Although the term “farmworker” is often used to mean both migrant and seasonal farmworkers, as it is throughout this website, there is a distinction. A migrant farmworker is generally understood as someone who has left his or her permanent residence, or home base, to work for months or an entire season in agriculture. A seasonal farmworker also works temporarily, or seasonally, in agriculture, but returns to his or her permanent residence each day after work. Both groups work in the same types of jobs, under the same conditions and often share language and culture. Migrant farmworkers leave their permanent homes in southern states, Mexico, Central America and the Caribbean to seek employment in agriculture. They typically move northward, following the growing and harvesting seasons. Some migrant farmworkers relocate several times throughout the year, whereas others spend the entire season at the same farm. In contrast, seasonal farmworkers work near or within commuting distance of their homes. Most migrant and seasonal workers find employment in the agricultural industry for less than half of the year and may supplement their income with earnings from other jobs. (5) The farmworker population varies regionally. Generally, more than 89 percent of farmworkers are from minority groups, and three out of every four are of Mexican descent.(3) (5) Puerto Ricans, Cubans and Central and South Americans as well as African Americans, Native Americans, Jamaicans, Haitians, Laotians, Thais and others also work in agriculture. More than 50 percent of farmworkers are citizens or legal residents of the United States.(5) More than 30 percent are new to the United States, and the number of recent immigrants employed in the agricultural workforce is increasing.(5) Men, women, teenagers and children work in the agricultural industry. The vast majority of farmworkers are young men, a trend that has intensified in recent years.(6) While some families continue to migrate together, as they have for generations, a growing number of young workers travel independently. Changes in immigration policies as well as housing policies in labor camps may be partly responsible for such trends. Some farmworkers are part of a foreign labor force brought to the United States to work in the agricultural industry through guest-worker or H-2A programs. The H-2A permits U.S. agricultural employers to bring temporary foreign workers to the United States to perform seasonal agricultural work. However, the structure and implementation of H-2A programs can and often does create a working environment of poor wages and working conditions. The Economics of Farm Work and Farmworkers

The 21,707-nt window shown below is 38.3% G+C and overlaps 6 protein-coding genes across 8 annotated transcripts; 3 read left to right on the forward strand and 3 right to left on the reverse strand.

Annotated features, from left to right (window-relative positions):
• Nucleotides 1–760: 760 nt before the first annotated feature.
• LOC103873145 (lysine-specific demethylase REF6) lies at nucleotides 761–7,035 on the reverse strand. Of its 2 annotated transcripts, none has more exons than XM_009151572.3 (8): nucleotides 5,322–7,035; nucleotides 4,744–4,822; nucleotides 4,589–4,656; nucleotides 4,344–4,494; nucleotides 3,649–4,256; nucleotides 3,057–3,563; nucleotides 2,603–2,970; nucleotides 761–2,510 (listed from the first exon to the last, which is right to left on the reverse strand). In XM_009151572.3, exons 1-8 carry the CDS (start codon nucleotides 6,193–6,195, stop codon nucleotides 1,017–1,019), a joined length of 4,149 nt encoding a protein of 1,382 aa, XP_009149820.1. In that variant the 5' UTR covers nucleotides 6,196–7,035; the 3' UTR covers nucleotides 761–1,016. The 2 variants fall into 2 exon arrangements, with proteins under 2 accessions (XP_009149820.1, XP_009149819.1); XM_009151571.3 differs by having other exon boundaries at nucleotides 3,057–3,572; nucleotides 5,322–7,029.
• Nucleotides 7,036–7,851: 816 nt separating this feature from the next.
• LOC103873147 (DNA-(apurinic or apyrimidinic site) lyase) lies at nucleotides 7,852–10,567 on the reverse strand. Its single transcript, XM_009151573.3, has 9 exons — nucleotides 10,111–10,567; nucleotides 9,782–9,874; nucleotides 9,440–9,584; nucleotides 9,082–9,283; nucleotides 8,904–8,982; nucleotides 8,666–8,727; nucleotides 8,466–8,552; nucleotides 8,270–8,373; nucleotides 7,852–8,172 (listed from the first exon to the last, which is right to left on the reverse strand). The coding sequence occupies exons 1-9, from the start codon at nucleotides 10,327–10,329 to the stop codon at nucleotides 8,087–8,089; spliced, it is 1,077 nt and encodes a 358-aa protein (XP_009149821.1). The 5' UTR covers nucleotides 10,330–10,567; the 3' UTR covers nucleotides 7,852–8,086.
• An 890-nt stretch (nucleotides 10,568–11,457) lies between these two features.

“Coming to the U.S. [for farm work] is not like it was in the ’70s; it’s harder. People are poorer. There’s so much need.”-Enedelia Cisneros, Promotora and Member of the National Advisory Council on Migrant Health 2000-2004 (7)